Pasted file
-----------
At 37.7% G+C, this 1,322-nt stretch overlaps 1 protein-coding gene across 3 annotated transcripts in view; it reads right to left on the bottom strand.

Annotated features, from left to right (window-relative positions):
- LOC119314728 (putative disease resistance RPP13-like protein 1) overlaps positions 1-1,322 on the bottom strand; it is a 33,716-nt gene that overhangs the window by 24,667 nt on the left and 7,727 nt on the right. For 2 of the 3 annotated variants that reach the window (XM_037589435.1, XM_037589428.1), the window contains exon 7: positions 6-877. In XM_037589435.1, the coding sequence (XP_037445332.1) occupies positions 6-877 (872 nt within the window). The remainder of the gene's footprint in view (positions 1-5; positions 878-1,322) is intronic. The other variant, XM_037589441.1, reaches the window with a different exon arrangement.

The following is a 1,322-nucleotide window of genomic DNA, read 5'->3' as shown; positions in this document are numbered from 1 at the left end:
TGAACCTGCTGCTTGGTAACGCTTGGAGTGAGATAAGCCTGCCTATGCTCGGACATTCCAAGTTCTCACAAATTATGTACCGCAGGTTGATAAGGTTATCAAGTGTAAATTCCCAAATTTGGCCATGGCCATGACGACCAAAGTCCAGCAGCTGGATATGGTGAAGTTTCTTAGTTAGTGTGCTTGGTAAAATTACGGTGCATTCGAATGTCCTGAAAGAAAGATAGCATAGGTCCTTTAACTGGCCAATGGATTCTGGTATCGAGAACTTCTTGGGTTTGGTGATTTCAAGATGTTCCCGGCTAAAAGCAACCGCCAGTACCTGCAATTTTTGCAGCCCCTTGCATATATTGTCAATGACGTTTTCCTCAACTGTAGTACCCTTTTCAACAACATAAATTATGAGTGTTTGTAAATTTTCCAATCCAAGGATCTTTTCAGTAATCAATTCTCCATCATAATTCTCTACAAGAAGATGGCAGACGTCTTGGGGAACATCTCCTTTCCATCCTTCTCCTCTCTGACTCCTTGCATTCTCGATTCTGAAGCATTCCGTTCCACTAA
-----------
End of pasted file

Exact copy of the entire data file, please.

At 37.7% G+C, this 1,322-nt stretch overlaps 1 protein-coding gene across 3 annotated transcripts in view; it reads right to left on the bottom strand.

Annotated features, from left to right (window-relative positions):
- LOC119314728 (putative disease resistance RPP13-like protein 1) overlaps positions 1-1,322 on the bottom strand; it is a 33,716-nt gene that overhangs the window by 24,667 nt on the left and 7,727 nt on the right. For 2 of the 3 annotated variants that reach the window (XM_037589435.1, XM_037589428.1), the window contains exon 7: positions 6-877. In XM_037589435.1, the coding sequence (XP_037445332.1) occupies positions 6-877 (872 nt within the window). The remainder of the gene's footprint in view (positions 1-5; positions 878-1,322) is intronic. The other variant, XM_037589441.1, reaches the window with a different exon arrangement.

The following is a 1,322-nucleotide window of genomic DNA, read 5'->3' as shown; positions in this document are numbered from 1 at the left end:
TGAACCTGCTGCTTGGTAACGCTTGGAGTGAGATAAGCCTGCCTATGCTCGGACATTCCAAGTTCTCACAAATTATGTACCGCAGGTTGATAAGGTTATCAAGTGTAAATTCCCAAATTTGGCCATGGCCATGACGACCAAAGTCCAGCAGCTGGATATGGTGAAGTTTCTTAGTTAGTGTGCTTGGTAAAATTACGGTGCATTCGAATGTCCTGAAAGAAAGATAGCATAGGTCCTTTAACTGGCCAATGGATTCTGGTATCGAGAACTTCTTGGGTTTGGTGATTTCAAGATGTTCCCGGCTAAAAGCAACCGCCAGTACCTGCAATTTTTGCAGCCCCTTGCATATATTGTCAATGACGTTTTCCTCAACTGTAGTACCCTTTTCAACAACATAAATTATGAGTGTTTGTAAATTTTCCAATCCAAGGATCTTTTCAGTAATCAATTCTCCATCATAATTCTCTACAAGAAGATGGCAGACGTCTTGGGGAACATCTCCTTTCCATCCTTCTCCTCTCTGACTCCTTGCATTCTCGATTCTGAAGCATTCCGTTCCACTAA